High-stakes U.S.-Russian talks open, Syria to join chemical arms ban

GENEVA/UNITED NATIONS Fri Sep 13, 2013 5:06am IST

1 of 4. Syrian U.N. Ambassador Bashar Ja'afari shows a document to reporters at the United Nations Headquarters in New York, September 12, 2013.

Credit: Reuters/Brendan McDermid

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GENEVA/UNITED NATIONS (Reuters) - The United States and Russia began high-stakes talks on Thursday on Moscow's plan for Syria to surrender its chemical weapons as Damascus formally applied to join a global poison gas ban, but Secretary of State John Kerry underscored that U.S. military force may still be necessary if diplomacy fails.

"This is not a game," Kerry said in an appearance with Russian Foreign Minister Sergei Lavrov after opening talks in Geneva aimed at fleshing out Russia's plan to secure and dispose of Syria's stockpiles of chemical arms.

The talks were part of a diplomatic push that prompted President Barack Obama to put on hold plans for U.S. air strikes in response to a chemical weapons attack on civilians near Damascus on August 21.

The United States and its allies say Syrian President Bashar al-Assad's forces carried out the attack with sarin nerve gas, killing more than 1,400 people, including 400 children. Russia and Assad blame rebel forces.

The United Nations said it received a document from Syria on joining the global anti-chemical weapons treaty, a move Assad promised as part of a deal to avoid U.S. air strikes.

The move would end Syria's status as one of only seven nations outside the 1997 international convention that outlaws stockpiling chemical weapons. Other holdouts include neighbours Egypt and Israel, as well as North Korea.

The United States immediately warned Syria against stalling tactics to avoid military strikes. Assad told Russian state television in an interview broadcast on Thursday he would finalise plans to abandon his chemical arsenal only when the United States stops threatening to attack him.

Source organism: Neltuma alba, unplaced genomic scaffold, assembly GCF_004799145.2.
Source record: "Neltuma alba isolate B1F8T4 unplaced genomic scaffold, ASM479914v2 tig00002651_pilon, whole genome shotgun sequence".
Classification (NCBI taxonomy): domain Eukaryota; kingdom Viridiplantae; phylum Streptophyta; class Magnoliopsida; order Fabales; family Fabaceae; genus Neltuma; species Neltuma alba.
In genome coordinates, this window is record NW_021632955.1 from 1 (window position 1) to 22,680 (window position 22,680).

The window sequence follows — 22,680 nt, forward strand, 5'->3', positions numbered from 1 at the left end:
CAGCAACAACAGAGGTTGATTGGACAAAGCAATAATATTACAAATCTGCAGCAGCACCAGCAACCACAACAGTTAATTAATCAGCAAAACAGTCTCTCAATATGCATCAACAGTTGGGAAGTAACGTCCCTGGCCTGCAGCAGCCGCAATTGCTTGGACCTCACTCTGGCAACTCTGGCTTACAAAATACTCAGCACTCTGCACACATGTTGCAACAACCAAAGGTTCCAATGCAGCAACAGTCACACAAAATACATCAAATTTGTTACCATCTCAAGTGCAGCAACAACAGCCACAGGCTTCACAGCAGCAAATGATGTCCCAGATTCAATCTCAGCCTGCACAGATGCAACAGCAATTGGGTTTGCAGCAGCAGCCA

Kerry expressed some optimism about the talks in Geneva - expected to last two days - saying, "We do believe there is a way to get this done" and that the United States was "grateful" for ideas put forward by Russia to resolve the crisis.

But he and Lavrov differed sharply on U.S. military threats.

"We proceed from the fact that the solution of this problem will make unnecessary any strike on the Syrian Arab Republic," Lavrov said during the appearance with Kerry.

Russian President Vladimir Putin's Russia has been Assad's most powerful backer during the civil war, which has killed more than 100,000 people since 2011, delivering arms and - with China - blocking three U.N. resolutions meant to pressure Assad.

"President Obama has made clear that should diplomacy fail, force might be necessary to deter and degrade Assad's capacity to deliver these weapons," Kerry asserted.

"Only the credible threat of force - and the intervention of President Putin and Russia based on that - has brought the Assad regime to acknowledge for the first time that it even has chemical weapons and an arsenal, and that (it) is now prepared to relinquish it," Kerry added.

Kerry said any agreement must be comprehensive, verifiable, credible and implemented in a "timely" way - "and finally, there ought to be consequences if it doesn't take place." Kerry called a peaceful resolution "clearly preferable" to military action.

A version of the Russian plan that leaked to the newspaper Kommersant described four stages: Syria would join the world body that enforces a chemical weapons ban, declare production and storage sites, invite inspectors, and then decide with the inspectors how and by whom stockpiles would be destroyed.

'LEGALLY SPEAKING'

Syria has agreed to a Russian proposal that it give up its chemical weapons stocks, averting what would have been the first direct Western intervention in the civil war.

"Legally speaking, Syria has become, starting today, a full member of the (chemical weapons) convention," Syrian U.N. Ambassador Bashar Ja'afari told reporters in New York after submitting documents to the United Nations.